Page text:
Listening to: Castle – Halsey
City dark was nothing like country dark. In the country, night fell gently, an old boy slipping in the back door after sharing a few drinks with the guys. Cities fought back the night with billboards, street lamps, and every window blazing with rebellion against bedtime. Cities were St. George against the dragon with swords of light.
A nice analogy, but the dragons it refers to are not the darkness. Not the literal darkness, anyway.
I lay stretched out on a park bench, one arm hovering over my eyes. Blocking out the light of the nearest lamp post without obscuring my vision completely. A girl had to sleep with both eyes open in this city.
“Please, don’t hurt me…!”
That sounded like the rest of my analogy. The dragons. I let my eyes roll back as if drawn by gravity. The scene settled into my vision like a card slotting into place in a viewfinder. It was even upside-down.
Three thugs formed a lazy circle. None of them overweight or even well-fed, two of them smoking and twitchy. In the unfortunate centre, a petite woman cowered. Even their colours clued me in to what was going on–the thugs in greens and black, the woman with dark hair but arrayed in white and light browns.
The bench was killing my ass anyway. My shoulder muscles bunched, and then I launched straight up to a standing position.
And got fucking dizzy. Fuck it, I spun around anyway. Good thing I’d already counted the guys, my vision was doubling. “You guys on your way to the cliché convention?”
One/two of them swung about dramatically to face me. He had a gun. “Piss off, you crazy homeless bitch.”
“Name-calling? Really. Too bad there’s no such thing as a cliché convention. You could have headed a panel.” From the way he was waving the gun around, he didn’t know how to handle it. It felt like a cheat code. His buddies, one freckly with a goatee, and the other a pretty bald guy, weren’t even looking at me.
The chick was, though. Poor girl, she looked like a tired cop who just caught sight of a doughnut. I winked at her. I did better with an audience.
I crouched, as if settling back onto the bench. Dumbass with a Gun took this the wrong way and left me with an audience of one. Before her face could fall, I leapt in the air.
On the ground, I usually looked like a snake on rollerskates. But in the air, I was a fucking dream. I twirled in a lazy arc. One of the thugs looked up almost in time, clued-in by the woman’s focused gaze. I landed with both feet on his buddy’s shoulders.
If these were the junior leagues, he would have barely noticed. I weighed 118 pounds in heavy rain and most of that was hair and crazy. But I was not in the junior leagues.
Dumbass went down with twin cracks and an agonised cry. “Fracture humerus, bitch,” I snapped as I hopped clear. I took the gun with me, I wasn’t stupid.
Goatee cursed and took a swing at me. Balder the beautiful went for the woman. I ducked under Goatee’s arm, my own arm already outstretched. All it took was a hard push of my legs and I managed to soar into Balder’s legs. 100 per cent successful tackle.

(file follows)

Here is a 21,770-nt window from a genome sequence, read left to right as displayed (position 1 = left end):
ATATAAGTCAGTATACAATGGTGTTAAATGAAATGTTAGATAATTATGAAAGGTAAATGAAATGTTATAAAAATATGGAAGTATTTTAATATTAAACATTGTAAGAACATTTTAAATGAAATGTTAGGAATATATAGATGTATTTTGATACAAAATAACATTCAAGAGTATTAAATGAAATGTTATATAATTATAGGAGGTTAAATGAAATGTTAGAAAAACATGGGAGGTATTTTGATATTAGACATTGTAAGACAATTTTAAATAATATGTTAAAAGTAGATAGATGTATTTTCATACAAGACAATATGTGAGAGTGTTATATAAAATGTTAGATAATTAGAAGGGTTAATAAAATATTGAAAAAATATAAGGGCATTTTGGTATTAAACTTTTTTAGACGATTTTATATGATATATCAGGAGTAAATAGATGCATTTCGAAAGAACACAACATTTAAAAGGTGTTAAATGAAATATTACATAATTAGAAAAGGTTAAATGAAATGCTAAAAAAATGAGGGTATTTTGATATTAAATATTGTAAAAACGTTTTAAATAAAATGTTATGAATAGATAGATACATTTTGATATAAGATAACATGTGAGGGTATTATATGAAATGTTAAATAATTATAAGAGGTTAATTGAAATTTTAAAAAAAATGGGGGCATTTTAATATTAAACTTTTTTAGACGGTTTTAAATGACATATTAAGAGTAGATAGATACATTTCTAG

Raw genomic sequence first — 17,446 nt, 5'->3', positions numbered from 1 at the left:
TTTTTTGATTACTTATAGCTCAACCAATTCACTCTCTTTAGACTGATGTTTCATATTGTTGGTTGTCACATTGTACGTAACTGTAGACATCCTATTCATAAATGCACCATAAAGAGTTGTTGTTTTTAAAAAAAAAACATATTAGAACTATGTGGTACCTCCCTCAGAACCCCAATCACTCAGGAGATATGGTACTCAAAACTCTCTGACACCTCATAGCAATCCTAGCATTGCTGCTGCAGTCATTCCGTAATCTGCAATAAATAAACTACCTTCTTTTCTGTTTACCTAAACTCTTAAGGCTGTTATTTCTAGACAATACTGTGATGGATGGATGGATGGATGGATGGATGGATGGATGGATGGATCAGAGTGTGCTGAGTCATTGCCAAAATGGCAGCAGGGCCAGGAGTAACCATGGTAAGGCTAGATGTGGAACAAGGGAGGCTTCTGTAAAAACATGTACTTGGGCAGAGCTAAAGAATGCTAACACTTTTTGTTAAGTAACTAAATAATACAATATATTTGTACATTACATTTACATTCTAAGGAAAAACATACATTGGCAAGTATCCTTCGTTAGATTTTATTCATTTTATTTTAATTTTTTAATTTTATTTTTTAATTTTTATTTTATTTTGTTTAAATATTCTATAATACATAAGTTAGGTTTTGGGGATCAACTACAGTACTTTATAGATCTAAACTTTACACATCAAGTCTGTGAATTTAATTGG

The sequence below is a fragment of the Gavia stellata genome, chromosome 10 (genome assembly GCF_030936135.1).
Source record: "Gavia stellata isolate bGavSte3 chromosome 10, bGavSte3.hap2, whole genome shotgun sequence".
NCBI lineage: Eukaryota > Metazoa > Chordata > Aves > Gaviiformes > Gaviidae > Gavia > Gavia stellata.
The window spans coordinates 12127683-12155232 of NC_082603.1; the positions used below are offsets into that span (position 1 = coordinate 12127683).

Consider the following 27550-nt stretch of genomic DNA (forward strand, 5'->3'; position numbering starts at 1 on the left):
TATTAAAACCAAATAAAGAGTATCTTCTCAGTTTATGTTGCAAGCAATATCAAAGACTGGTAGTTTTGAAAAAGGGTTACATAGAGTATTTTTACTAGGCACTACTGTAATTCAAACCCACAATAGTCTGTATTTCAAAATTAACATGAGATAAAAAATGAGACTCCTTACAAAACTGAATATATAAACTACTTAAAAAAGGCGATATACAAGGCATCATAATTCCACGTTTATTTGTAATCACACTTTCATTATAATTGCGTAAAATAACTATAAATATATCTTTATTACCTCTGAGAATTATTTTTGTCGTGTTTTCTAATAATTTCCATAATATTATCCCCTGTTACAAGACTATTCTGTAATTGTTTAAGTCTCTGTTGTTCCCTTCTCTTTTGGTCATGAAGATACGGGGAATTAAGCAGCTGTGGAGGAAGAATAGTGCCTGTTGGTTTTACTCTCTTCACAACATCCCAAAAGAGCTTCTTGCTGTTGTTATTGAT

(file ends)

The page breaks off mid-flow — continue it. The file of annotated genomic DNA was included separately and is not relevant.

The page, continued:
He slammed an elbow into my head. I shrieked at him, mostly for the noise, and bit down on the first patch of skin I could reach. I would have taken a chunk of him if I hadn’t been paying attention. Bad girl, Sorrel. I released him and headbutted his chin.
It probably hurt less when his head fell back onto the concrete. I had a very hard head.
Goatee was already reaching for me. Slow schmuck. They were all slow compared to me. I sidestepped this second punch. Grabbed his arm. We spun for a beautiful moment, and I was struck with a vision of flower fields and someone much better-looking holding onto me and laughing. I gave myself a shake and let him go.
This left Sweater Girl and me the only ones standing. She was Asian, maybe early 20s. Pretty, with a clear look in her eyes. I brushed my arms off and shot her a feral smile. Now I was standing close enough, she could see my own eyes. Cat’s-eye yellow.
“You’re incredibly strong.”
“They never see it coming. I’m like a goose–I look like a loon, but I can break your fucking arm.”
She stared at me.
“Don’t let it get to you,” I said. Then I held out my hand. Surprisingly, she took it. “Can you run?”
Her hand was warm in mine. Not clammy or shaking. “Lead the way.”
I took her out of the park and across a street or two. It wasn’t as if the bench was my house. Best part of having nowhere to go, I could go wherever I wanted. Until they kicked me out.
“M-my name is Grace.”
Her grateful smile went a bit wry, and I liked her a little. “Do you have a name?”
Boy did she have my number. “Not really. You can call me Rufus.”
“That’s a boy’s name. You are not a boy.”
“Thank you for noticing. Call me Sorrel, then. They both mean red.”
“But… your hair is black.”
“God, you’re sharp. Too sharp to hang out in the park at night.” My eyes narrowed. Usually, that makes people take a few steps back. Or at least gasp.
Grace just frowned. “I was looking for someone.”
“You found a couple of someones. Try a better meeting place next time.”
The woman had a story. Even I could tell that. But was it a story I wanted to read? Or were we both better off in a different bookstore?
Shitty metaphor. I needed to get some sleep.